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. Last Updated: 07/27/2016

Tajik Lake Called Ticking Time Bomb




GENEVA -- A mountain lake held back by an unstable natural dam in the former Soviet republic of Tajikistan is a huge disaster waiting to happen, say scientists and relief agency officials.


Lake Sarez, high in the earthquake-prone Pamir Mountains, could flood parts of Tajikistan as well as parts of Afghanistan, Uzbekistan and Turkmenistan if an earthquake caused the dam to collapse.


That could send a wall of water into a 51,800-square-kilometer area populated by 5 million people, said Samuel Grigorian, a Moscow State University professor who has prepared a model to predict the flood impact of the dam's failure.


"The event could easily become the deadliest natural disaster in history,'' said a report by the UN Department of Humanitarian Affairs, which coordinates UN relief operations.


The threat has received little attention in Russian news media, and the experts concede they don't know when or how badly an earthquake might damage the dam.


But the specialists, who are urging governments to act to prevent a disaster, say they must tackle "worst-case scenarios.''


"The problem is major and time presses forward,'' said Yury Kazakov, a geological expert with the New York-based environmental consultancy KAM.


The 60-kilometer-long freshwater lake has been studied for years by Kazakov and other scientists and was the major topic at three international disaster-reduction conferences this year, including a UN-sponsored meeting in Geneva in October.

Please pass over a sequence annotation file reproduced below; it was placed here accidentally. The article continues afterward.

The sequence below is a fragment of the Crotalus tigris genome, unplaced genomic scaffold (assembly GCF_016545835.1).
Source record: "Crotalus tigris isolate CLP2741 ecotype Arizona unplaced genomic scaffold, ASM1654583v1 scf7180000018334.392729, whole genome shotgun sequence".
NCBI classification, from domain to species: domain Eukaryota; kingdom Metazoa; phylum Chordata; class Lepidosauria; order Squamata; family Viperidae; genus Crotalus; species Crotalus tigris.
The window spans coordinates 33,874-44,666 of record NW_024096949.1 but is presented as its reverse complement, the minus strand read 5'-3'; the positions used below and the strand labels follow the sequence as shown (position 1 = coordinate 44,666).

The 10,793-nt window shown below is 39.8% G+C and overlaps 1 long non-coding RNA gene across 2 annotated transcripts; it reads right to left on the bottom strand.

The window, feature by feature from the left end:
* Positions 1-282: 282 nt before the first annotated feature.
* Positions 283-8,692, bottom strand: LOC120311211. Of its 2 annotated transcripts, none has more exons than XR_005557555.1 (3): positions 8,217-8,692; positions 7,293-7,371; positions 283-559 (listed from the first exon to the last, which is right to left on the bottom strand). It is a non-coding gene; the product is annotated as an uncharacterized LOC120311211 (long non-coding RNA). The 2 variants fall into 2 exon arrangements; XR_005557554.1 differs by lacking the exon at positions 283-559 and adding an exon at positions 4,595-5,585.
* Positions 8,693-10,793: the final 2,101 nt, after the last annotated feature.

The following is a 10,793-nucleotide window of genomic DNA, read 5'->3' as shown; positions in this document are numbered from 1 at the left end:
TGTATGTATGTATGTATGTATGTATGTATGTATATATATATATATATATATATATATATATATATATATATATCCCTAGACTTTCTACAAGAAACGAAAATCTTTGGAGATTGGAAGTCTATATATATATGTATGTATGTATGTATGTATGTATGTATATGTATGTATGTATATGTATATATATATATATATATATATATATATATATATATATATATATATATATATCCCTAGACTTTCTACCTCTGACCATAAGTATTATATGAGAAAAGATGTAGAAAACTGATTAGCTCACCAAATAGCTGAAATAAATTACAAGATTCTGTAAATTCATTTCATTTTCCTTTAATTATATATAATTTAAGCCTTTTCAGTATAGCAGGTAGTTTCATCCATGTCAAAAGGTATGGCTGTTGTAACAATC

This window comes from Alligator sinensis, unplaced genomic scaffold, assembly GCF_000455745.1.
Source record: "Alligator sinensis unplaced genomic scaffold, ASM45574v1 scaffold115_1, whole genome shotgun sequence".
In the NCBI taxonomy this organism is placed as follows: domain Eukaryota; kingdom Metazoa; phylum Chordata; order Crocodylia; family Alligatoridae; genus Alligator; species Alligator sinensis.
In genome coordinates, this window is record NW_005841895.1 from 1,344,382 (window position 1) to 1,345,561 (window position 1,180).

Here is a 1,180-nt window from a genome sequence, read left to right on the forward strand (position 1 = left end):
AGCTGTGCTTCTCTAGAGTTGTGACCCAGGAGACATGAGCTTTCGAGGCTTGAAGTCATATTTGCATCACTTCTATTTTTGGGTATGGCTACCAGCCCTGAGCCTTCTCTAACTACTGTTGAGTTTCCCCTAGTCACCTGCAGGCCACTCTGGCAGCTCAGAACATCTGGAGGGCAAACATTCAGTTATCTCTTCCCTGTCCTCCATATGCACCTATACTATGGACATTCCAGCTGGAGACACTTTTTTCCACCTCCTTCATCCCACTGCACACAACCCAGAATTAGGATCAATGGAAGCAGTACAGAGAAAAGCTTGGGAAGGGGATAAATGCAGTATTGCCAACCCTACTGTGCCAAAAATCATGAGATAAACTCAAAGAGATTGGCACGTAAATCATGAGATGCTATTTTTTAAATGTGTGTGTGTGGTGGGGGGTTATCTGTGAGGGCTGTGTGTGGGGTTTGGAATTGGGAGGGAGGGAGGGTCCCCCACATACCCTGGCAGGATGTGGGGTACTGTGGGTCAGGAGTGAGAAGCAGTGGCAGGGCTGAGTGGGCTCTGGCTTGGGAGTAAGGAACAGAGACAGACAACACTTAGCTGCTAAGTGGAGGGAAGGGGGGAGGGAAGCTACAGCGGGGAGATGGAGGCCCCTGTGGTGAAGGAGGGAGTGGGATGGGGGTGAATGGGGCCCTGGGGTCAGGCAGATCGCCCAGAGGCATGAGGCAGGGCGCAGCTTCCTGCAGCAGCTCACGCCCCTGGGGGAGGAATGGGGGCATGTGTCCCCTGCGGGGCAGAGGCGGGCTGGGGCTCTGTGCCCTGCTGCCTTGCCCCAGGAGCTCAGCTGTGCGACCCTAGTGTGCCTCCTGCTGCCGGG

The experts envisage two scenarios from an earthquake: Either the unstable cliff above the lake could collapse into the lake and throw a huge wave of water over the top of the dam or the dam itself could break up.


"If a powerful earthquake occurs -- and it will definitely occur because quakes happen there all the time -- rocks will collapse and this mass [the cliff] will fall into the lake, pushing the water out,'' said Grigorian.


Earthquakes in the area are frequent and have reached a magnitude of 9, said Arkady Sheko, head of geology at the All-Russia Institute for Geology and Engineering Technologies.


After destroying the shaky top of the dam, the flood would wash away the remainder -- possibly emptying the whole lake, said Grigorian.


Although experts cannot predict exactly how many people would die in a flood, the wave would wipe out practically everyone living in the gorge below the lake, Grigorian claimed.


The nearest villages are 30 kilometers from Sarez, and a flood wave, moving at about five meters per second, would reach them in less than an hour then hit bigger towns, said Sheko.


Sheko, who claimed to be the first to alert the Soviet government to the problem in the 1960s, said it was unrealistic to strengthen the dam enough to resist a wave caused by the cliff or other massive rocks around the lake.


"There are rocks the size of five-story buildings, whole massifs,'' said Sheko.


Lowering the lake's water level could solve the problem, but that would cost millions of dollars, he said.


All equipment would have to be flown in because there is no land access, and a pipeline would be needed to remove the excess water.